Masterclass on Anti-Exceptionalism about Logic
1.14 / 1.15
Palazzo del Broletto, Piazza della Vittoria,15
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IUSS Philosophy Masterclass
Epistemology of Mathematics and Logic Project
IUSS/UniSR PhD in Cognitive Neurosciences and Philosophy of Mind
NEtS Centre @ IUSS Pavia
In collaboration with the Anti-Exceptionalism About Logic Project, University of Bergen
Ole Hjortland (Unibversity of Bergen)- IUSS Visiting Scholar
Benjamin Martin (University of Bergen)
Anti-Exceptionalism about Logic
March 5-7, 2019
i) Lecture I (March 5, 14:00-16:00, Room 1.14)
Session One: What is logical exceptionalism?
Session Two: Early anti-exceptionalism
ii) Lecture II (March 6, 16:00-18:00, Room 1.15)
Session One: Contemporary anti-exceptionalism
Session Two: Looking at logical methodology
iii) Lecture III (March 7, 11:00-13:00, Room 1.14)
Session One: Abductivism & selection criteria
Session Two: Challenges to anti-exceptionalism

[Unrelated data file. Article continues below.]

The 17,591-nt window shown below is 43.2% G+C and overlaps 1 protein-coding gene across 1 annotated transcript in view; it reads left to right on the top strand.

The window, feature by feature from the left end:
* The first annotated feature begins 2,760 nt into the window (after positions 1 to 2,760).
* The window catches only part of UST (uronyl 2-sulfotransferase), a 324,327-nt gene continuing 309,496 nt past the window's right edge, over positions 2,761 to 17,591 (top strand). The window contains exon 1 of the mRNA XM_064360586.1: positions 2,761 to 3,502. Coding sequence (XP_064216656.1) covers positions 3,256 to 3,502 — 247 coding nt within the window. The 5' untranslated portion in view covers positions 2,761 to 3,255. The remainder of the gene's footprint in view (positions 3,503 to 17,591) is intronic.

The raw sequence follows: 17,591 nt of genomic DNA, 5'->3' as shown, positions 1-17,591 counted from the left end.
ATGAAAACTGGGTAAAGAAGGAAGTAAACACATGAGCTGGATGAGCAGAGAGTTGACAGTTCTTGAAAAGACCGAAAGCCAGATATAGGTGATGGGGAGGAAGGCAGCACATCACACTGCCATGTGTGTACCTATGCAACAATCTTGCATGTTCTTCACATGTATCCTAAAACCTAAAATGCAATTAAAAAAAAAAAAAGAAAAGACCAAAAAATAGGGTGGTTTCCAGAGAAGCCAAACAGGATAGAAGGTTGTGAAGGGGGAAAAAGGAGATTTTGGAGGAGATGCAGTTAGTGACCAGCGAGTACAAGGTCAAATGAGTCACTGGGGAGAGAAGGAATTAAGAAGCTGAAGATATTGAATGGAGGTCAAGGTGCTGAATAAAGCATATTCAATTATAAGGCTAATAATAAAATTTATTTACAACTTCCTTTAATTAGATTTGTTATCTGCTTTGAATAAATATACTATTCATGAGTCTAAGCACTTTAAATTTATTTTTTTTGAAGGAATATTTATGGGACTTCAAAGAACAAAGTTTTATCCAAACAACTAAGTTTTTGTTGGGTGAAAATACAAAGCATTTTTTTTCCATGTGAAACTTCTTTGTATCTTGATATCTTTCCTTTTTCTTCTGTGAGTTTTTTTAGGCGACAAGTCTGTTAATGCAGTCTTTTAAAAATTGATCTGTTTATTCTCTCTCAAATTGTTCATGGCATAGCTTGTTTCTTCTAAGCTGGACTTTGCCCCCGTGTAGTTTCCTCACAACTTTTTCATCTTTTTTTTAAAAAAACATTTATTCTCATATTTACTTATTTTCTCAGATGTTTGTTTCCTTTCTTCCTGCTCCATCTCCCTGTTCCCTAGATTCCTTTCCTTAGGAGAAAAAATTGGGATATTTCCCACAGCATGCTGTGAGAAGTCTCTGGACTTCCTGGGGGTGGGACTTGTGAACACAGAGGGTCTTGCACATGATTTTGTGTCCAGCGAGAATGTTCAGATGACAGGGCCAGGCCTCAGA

The historical consensus is that logic is special in some sense. For example, that logical laws are both formal and general in a way that other laws are not, and that logical knowledge is immediate and non-inferential in a way that other knowledge is not. Yet, it is now recognised there are significant problems facing logical exceptionalism, due both to general philosophical concerns over apriori sources of evidence, and exceptionalism’s failure to accommodate actual logical practice. In response to these concerns, logical anti-exceptionalism proposes that the special nature of logic and its laws have been significantly exaggerated. In this masterclass we provide an overview of the debate between exceptionalism and anti-exceptionalism: we outline the ways in which logic has historically been considered special, explain how past and current versions of anti-exceptionalism challenge this view, and discuss the challenges facing anti-exceptionalism.
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